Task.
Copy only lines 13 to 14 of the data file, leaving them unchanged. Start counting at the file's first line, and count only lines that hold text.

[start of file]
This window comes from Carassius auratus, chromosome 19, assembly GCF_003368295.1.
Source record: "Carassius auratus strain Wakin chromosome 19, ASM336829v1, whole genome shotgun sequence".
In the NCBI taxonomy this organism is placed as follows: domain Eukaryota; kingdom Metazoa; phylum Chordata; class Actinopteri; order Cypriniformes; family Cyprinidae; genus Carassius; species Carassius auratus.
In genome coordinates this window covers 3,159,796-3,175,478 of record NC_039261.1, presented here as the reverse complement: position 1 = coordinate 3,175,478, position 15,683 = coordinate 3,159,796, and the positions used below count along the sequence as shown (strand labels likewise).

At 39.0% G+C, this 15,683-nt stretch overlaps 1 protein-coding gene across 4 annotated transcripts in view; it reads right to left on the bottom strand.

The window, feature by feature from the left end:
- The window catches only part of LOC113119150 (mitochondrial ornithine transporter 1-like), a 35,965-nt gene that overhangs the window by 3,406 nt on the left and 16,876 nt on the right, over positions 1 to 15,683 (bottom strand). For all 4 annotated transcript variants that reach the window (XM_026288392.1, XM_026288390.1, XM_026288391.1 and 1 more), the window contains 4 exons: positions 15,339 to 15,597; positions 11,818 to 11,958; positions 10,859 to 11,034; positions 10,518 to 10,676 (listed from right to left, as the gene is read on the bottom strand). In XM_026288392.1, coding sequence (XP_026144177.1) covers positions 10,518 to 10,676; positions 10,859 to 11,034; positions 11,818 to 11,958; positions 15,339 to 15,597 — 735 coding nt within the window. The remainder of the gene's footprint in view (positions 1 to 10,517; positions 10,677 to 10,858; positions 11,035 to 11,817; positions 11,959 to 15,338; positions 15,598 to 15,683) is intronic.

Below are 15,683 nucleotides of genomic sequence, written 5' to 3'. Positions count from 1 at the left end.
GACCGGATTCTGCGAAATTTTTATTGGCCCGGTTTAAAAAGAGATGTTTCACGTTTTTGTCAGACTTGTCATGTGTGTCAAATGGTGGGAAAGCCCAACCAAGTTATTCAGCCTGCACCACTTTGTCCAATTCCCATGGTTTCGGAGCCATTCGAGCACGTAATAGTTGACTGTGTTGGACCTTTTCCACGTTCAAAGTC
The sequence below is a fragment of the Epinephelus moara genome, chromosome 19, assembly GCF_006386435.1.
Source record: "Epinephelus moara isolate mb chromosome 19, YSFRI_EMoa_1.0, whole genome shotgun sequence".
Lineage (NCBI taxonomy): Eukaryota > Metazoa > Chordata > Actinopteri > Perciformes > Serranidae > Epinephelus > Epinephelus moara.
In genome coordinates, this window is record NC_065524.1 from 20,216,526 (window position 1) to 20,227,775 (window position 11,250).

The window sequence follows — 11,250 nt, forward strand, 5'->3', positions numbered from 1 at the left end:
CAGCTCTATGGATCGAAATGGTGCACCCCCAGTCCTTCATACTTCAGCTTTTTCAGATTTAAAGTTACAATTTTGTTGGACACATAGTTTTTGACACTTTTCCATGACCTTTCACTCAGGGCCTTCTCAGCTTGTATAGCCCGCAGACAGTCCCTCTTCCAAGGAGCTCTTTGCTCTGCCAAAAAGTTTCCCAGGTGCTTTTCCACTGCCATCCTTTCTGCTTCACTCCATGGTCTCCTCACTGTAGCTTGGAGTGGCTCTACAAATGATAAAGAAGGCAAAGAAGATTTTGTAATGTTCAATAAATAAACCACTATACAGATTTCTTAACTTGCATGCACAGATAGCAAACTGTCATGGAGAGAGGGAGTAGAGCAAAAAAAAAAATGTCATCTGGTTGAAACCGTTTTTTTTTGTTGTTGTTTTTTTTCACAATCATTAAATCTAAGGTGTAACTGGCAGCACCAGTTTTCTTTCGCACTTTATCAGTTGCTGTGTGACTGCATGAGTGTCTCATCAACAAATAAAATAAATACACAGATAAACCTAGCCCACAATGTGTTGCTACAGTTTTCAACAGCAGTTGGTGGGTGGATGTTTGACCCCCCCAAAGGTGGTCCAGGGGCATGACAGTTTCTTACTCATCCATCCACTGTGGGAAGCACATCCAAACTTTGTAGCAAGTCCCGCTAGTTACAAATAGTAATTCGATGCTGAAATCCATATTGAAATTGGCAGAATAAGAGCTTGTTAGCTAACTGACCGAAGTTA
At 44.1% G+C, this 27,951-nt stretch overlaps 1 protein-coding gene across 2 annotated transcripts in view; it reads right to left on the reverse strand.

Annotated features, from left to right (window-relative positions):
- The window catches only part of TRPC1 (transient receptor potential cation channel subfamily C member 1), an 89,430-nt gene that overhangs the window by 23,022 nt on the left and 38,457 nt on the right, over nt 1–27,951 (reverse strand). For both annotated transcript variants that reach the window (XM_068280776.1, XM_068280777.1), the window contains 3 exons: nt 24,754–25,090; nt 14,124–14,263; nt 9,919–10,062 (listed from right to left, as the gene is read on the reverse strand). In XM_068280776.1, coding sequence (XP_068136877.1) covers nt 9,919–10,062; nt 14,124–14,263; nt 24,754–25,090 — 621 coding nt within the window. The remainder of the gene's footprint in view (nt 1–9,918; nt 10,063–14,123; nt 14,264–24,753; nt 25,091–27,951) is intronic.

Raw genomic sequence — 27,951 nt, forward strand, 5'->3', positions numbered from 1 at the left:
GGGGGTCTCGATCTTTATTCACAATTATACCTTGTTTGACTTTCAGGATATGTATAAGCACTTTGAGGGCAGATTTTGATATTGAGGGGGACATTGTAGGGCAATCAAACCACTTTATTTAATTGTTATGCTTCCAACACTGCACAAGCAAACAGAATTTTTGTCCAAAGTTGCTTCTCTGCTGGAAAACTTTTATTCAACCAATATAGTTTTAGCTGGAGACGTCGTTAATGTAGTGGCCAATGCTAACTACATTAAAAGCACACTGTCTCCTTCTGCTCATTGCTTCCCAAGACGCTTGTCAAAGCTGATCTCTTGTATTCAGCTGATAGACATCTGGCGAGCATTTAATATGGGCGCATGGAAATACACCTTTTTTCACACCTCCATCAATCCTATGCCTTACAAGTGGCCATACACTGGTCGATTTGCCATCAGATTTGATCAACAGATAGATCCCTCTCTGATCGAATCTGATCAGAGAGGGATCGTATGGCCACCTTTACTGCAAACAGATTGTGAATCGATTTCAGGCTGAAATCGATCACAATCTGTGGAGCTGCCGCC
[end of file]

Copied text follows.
In genome coordinates, this window is record NC_065524.1 from 20,216,526 (window position 1) to 20,227,775 (window position 11,250).

The window sequence follows — 11,250 nt, forward strand, 5'->3', positions numbered from 1 at the left end: